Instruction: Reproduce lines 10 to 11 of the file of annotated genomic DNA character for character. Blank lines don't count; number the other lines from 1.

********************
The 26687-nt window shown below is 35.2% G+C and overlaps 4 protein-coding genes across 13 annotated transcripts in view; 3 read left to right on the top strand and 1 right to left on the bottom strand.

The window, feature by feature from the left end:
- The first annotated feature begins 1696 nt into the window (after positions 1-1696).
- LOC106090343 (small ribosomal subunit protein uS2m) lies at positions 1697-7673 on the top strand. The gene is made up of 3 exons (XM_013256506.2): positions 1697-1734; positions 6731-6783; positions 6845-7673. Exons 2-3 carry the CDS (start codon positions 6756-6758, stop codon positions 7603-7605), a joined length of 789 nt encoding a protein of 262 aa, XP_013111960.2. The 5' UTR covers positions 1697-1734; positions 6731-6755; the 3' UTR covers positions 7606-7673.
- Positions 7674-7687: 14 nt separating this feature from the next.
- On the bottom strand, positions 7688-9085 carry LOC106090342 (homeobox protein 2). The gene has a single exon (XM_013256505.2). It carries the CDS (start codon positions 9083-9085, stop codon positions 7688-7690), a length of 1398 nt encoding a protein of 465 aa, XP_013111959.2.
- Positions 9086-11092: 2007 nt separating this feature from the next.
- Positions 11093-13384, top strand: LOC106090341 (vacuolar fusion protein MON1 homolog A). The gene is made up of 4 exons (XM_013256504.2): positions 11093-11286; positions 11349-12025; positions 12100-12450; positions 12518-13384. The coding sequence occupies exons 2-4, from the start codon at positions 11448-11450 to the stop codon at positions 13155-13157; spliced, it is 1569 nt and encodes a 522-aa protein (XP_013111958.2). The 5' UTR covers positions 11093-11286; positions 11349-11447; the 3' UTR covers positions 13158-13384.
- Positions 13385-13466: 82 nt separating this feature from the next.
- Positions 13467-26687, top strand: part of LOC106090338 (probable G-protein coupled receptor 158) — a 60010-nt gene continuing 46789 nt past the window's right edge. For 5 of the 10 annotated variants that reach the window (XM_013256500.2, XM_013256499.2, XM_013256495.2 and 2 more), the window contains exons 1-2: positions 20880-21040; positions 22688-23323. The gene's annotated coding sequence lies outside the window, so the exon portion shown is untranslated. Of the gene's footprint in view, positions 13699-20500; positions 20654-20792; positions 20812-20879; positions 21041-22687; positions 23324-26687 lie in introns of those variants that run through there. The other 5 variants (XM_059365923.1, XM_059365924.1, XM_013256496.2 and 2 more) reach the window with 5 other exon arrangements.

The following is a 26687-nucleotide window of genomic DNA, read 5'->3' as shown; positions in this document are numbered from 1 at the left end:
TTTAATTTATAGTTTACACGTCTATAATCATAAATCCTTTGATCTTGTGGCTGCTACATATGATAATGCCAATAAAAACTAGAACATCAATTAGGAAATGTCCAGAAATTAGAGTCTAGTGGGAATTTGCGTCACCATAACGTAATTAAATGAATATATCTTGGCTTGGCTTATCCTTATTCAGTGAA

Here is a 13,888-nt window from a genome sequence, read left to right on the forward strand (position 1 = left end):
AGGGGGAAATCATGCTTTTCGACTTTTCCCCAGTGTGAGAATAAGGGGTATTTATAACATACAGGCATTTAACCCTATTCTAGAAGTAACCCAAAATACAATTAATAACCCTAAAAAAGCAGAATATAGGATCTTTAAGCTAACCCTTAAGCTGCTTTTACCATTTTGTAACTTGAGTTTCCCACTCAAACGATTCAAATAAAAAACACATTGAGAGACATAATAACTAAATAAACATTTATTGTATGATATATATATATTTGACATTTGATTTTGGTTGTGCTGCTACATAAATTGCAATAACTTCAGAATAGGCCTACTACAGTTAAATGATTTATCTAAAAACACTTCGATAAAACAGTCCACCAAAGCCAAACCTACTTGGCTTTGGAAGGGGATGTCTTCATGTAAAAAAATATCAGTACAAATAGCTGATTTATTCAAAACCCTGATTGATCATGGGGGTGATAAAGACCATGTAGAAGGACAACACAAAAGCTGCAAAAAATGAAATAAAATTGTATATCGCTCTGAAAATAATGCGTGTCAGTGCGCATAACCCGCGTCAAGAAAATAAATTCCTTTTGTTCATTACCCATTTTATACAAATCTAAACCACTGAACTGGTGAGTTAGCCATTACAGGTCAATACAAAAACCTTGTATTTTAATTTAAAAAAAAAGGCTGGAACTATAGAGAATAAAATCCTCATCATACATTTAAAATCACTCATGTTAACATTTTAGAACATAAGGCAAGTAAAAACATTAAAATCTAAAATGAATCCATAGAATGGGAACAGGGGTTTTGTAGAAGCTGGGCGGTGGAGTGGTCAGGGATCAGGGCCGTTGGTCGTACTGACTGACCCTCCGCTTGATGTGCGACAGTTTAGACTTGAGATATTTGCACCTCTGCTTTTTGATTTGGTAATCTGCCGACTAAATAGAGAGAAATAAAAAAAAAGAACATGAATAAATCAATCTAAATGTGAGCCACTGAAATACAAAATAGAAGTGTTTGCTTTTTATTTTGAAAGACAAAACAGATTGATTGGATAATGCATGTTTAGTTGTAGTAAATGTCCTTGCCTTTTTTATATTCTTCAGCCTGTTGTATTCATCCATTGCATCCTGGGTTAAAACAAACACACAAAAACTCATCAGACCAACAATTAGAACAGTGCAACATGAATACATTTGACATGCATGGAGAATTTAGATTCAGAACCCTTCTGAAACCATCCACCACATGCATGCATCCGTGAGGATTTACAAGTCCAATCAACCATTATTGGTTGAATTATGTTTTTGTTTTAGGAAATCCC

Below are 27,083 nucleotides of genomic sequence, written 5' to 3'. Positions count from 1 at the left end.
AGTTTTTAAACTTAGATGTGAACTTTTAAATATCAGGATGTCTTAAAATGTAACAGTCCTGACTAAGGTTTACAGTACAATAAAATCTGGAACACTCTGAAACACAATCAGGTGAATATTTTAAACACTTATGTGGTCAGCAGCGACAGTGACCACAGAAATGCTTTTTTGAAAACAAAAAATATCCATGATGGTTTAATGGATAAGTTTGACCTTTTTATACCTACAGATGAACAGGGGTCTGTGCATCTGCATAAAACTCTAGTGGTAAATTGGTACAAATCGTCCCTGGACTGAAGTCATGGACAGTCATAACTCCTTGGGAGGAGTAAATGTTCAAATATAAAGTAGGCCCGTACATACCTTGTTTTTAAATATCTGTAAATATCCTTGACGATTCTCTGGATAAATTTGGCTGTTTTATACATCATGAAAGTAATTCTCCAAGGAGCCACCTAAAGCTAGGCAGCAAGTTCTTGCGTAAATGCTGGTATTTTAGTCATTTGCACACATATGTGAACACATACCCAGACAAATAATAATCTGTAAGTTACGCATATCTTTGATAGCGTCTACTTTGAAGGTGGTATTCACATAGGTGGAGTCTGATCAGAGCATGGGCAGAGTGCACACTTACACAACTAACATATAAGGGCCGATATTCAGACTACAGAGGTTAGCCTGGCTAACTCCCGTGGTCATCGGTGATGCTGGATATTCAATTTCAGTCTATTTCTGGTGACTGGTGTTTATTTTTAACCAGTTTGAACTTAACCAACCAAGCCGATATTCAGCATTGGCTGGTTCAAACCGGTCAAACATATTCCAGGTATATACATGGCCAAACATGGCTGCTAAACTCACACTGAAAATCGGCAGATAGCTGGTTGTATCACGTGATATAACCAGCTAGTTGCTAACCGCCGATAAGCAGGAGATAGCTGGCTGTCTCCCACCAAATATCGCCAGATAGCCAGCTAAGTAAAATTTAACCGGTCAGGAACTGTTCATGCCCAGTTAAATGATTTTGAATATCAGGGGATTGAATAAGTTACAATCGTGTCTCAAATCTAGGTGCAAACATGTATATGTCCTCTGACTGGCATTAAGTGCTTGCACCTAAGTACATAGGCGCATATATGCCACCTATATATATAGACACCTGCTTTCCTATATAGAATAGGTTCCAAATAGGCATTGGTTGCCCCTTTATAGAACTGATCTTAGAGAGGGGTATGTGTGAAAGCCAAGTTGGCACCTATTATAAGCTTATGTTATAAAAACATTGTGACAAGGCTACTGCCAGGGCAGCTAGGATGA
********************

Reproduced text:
- Positions 13467-26687, top strand: part of LOC106090338 (probable G-protein coupled receptor 158) — a 60010-nt gene continuing 46789 nt past the window's right edge. For 5 of the 10 annotated variants that reach the window (XM_013256500.2, XM_013256499.2, XM_013256495.2 and 2 more), the window contains exons 1-2: positions 20880-21040; positions 22688-23323. The gene's annotated coding sequence lies outside the window, so the exon portion shown is untranslated. Of the gene's footprint in view, positions 13699-20500; positions 20654-20792; positions 20812-20879; positions 21041-22687; positions 23324-26687 lie in introns of those variants that run through there. The other 5 variants (XM_059365923.1, XM_059365924.1, XM_013256496.2 and 2 more) reach the window with 5 other exon arrangements.

The following is a 26687-nucleotide window of genomic DNA, read 5'->3' as shown; positions in this document are numbered from 1 at the left end: